Teamwork is an essential component of successfully resolving a client’s problem through community-based resources and providing appropriate post-discharge care. As a social worker, collaborating with agencies and maintaining those relationships is a large part of your responsibilities. Understanding how interpersonal relationships are formed and utilized and evaluating the pressures that exist in the client’s environment will directly influence your success rate.

You’ll need a problem-solving team that comprises individuals from different organizational divisions to engage the client. Then each team member comes together to discuss professional solutions. If you’re looking to solve a specific problem, you may want to form a specialty team made up of representatives from different agencies that offer much-needed services. The key is to understand the client’s needs and form an effective team of people to address each issue for a complete solution.

Patient/Family Education

Patients and their families will have a ton of questions about the condition, treatment options, aftercare facilities when the patient will be discharged, why changes to plans are being made, and more. Healthcare social workers have a duty to explain and educate the patient and their families.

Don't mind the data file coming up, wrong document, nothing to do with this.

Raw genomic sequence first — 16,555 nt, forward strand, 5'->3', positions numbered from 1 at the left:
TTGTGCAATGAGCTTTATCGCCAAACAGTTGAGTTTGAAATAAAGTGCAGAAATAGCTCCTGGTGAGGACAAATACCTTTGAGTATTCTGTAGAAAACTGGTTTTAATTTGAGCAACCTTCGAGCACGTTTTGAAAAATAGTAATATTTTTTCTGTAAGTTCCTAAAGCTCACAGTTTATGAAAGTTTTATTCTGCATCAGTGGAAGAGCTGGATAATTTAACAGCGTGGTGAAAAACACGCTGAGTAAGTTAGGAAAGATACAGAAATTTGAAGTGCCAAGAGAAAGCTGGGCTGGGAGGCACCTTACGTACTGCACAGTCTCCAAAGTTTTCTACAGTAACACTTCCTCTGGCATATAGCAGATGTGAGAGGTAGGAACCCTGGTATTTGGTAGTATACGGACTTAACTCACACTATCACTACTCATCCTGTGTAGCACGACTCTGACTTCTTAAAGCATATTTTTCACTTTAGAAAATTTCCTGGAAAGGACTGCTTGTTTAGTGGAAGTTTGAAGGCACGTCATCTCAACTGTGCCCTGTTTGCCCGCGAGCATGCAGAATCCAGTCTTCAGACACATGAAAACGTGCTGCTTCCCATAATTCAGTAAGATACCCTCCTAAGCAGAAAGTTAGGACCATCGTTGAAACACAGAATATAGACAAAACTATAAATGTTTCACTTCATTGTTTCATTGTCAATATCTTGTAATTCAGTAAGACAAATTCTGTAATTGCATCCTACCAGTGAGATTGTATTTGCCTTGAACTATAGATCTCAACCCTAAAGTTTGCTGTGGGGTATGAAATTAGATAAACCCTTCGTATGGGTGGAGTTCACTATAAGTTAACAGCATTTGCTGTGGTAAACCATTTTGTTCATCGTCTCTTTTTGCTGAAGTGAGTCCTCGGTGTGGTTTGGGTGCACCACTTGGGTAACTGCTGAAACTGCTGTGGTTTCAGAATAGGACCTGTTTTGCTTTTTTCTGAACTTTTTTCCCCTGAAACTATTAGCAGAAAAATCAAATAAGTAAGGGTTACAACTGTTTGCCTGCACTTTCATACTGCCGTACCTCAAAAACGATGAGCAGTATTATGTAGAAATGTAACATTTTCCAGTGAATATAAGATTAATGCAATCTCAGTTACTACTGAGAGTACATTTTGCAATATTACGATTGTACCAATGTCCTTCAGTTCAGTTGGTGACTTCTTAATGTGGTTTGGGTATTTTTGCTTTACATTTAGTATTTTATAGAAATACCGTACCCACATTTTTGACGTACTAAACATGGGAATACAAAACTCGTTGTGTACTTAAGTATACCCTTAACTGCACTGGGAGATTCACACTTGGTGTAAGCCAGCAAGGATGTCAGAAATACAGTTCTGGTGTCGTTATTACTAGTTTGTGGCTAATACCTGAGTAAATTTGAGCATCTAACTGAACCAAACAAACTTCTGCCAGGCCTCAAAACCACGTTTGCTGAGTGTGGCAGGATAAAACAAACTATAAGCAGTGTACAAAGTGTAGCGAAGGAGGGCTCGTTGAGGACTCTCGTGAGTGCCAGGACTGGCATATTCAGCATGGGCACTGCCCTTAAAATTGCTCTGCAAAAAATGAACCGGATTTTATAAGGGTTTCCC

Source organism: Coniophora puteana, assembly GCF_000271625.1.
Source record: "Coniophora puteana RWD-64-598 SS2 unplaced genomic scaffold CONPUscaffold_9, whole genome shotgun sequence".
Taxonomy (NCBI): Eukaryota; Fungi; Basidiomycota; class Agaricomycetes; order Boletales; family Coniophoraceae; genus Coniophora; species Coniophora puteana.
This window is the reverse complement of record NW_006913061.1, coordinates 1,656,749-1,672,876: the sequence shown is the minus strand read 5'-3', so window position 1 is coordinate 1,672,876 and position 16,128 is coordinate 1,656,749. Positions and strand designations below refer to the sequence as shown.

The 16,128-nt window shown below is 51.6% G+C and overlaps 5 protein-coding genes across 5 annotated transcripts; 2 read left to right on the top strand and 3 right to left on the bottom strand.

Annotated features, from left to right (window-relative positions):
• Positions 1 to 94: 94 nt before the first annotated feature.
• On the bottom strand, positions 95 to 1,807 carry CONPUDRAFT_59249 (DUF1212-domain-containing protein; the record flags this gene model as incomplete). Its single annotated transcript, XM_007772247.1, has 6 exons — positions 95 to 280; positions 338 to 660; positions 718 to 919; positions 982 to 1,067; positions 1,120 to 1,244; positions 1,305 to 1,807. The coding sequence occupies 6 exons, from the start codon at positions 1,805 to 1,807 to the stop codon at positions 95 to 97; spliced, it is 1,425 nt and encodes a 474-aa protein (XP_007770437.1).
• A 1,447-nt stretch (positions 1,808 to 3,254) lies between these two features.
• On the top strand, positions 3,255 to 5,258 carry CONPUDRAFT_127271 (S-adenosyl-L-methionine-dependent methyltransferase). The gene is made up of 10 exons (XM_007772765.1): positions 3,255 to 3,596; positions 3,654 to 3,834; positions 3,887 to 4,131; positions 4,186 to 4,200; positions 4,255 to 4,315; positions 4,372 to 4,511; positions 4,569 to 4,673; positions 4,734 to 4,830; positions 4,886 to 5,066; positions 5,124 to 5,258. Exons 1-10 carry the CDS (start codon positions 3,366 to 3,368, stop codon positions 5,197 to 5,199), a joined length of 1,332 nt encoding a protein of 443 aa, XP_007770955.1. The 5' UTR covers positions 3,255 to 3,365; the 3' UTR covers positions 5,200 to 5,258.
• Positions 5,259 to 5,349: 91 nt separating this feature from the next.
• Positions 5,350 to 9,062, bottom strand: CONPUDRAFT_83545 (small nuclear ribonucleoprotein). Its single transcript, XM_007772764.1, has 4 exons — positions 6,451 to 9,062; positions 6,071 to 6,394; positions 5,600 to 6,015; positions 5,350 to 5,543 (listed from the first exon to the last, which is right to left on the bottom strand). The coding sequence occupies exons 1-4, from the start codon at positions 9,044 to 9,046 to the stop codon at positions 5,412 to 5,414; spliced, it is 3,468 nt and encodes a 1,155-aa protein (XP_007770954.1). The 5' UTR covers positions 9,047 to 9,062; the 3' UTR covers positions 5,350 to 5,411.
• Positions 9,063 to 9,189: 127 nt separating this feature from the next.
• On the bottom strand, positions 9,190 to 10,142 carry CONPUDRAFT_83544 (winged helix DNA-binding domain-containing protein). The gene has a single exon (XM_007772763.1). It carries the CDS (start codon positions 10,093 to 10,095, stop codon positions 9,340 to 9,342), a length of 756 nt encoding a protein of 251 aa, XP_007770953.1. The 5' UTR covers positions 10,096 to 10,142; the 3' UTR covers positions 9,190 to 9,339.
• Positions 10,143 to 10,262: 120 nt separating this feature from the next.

When you meet your client, they are usually at a very vulnerable point in their lives and may not be in the right frame of mind to ask the questions they should. They’re likely anxious and worried about the next steps they need to take. That anxiety extends to family members who are confused and seeking out someone who can simplify the entire process. That person is the social worker. 

Educating a patient eases their mind, and well-informed patients have a higher success rate during recovery. Studies have shown that cancer patients have a better time managing pain and keeping a high level of self-esteem when they’re aware of their condition and treatment plan. 

Families are also able to make plans for provisions their loved ones will need once they’re released after being educated by the social worker. They’ll know their role in the client’s care and can make positive contributions to the recovery process.

Patient/Family Advocacy